Six months earlier, thousands of Google employees worldwide walked off the job to bring attention to how the company dealt with sexual misconduct complaints. Meredith Whittaker and Claire Stapleton, both long-time Google employees who had led the walkout in November, claimed the company retaliated against them.
Whittaker posted to internal Google mailing lists that management told her that her position would be “changed dramatically” and that she would have to end her outside work in artificial intelligence ethics for an organization she co-founded. Stapleton said her bosses told her she would be demoted and had one of her projects killed two months after the November workout.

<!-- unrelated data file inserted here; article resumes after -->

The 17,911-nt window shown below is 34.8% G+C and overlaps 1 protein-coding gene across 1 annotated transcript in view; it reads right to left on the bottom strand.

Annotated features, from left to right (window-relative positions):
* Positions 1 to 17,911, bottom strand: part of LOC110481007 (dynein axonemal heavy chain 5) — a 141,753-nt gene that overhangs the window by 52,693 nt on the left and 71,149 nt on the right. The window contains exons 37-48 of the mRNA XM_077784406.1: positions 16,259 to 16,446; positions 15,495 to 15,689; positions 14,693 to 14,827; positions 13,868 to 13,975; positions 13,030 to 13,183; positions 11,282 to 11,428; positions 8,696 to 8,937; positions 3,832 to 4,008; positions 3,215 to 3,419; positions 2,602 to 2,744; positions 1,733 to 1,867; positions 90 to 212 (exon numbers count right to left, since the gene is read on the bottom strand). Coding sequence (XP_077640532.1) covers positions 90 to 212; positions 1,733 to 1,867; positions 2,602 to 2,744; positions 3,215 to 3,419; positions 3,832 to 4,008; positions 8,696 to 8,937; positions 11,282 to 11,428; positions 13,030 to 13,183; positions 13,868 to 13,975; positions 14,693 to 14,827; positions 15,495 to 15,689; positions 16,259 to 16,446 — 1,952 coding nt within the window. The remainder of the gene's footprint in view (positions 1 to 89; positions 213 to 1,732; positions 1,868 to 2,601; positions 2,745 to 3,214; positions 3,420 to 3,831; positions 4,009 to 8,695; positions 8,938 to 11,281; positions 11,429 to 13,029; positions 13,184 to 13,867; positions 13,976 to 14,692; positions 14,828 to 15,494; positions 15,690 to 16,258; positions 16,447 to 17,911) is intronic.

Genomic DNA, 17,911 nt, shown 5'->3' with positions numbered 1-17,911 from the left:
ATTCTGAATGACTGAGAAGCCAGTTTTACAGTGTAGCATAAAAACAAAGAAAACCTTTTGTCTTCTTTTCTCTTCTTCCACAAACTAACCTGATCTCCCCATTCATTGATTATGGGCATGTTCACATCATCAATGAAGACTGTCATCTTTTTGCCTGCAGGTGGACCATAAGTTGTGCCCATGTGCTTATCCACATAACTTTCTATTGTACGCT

“Our stories aren’t the only ones. Google has a culture of retaliation, which too often works to silence women, people of color, and gender minorities,” Whittaker and Stapleton wrote. “Retaliation isn’t always obvious. It’s often confusing and drawn out, consisting of icy conversations, gaslighting, project cancellations, transition rejections, or demotions.”
Google denied that it retaliated, with a spokesperson referencing an earlier statement that “we prohibit retaliation in the workplace and publicly share our very clear policy.”
“To make sure that no complaint raised goes unheard at Google, we give employees multiple channels to report concerns, including anonymously, and investigate all allegations of retaliation,” the statement noted.Last modified on Saturday, 08 June 2019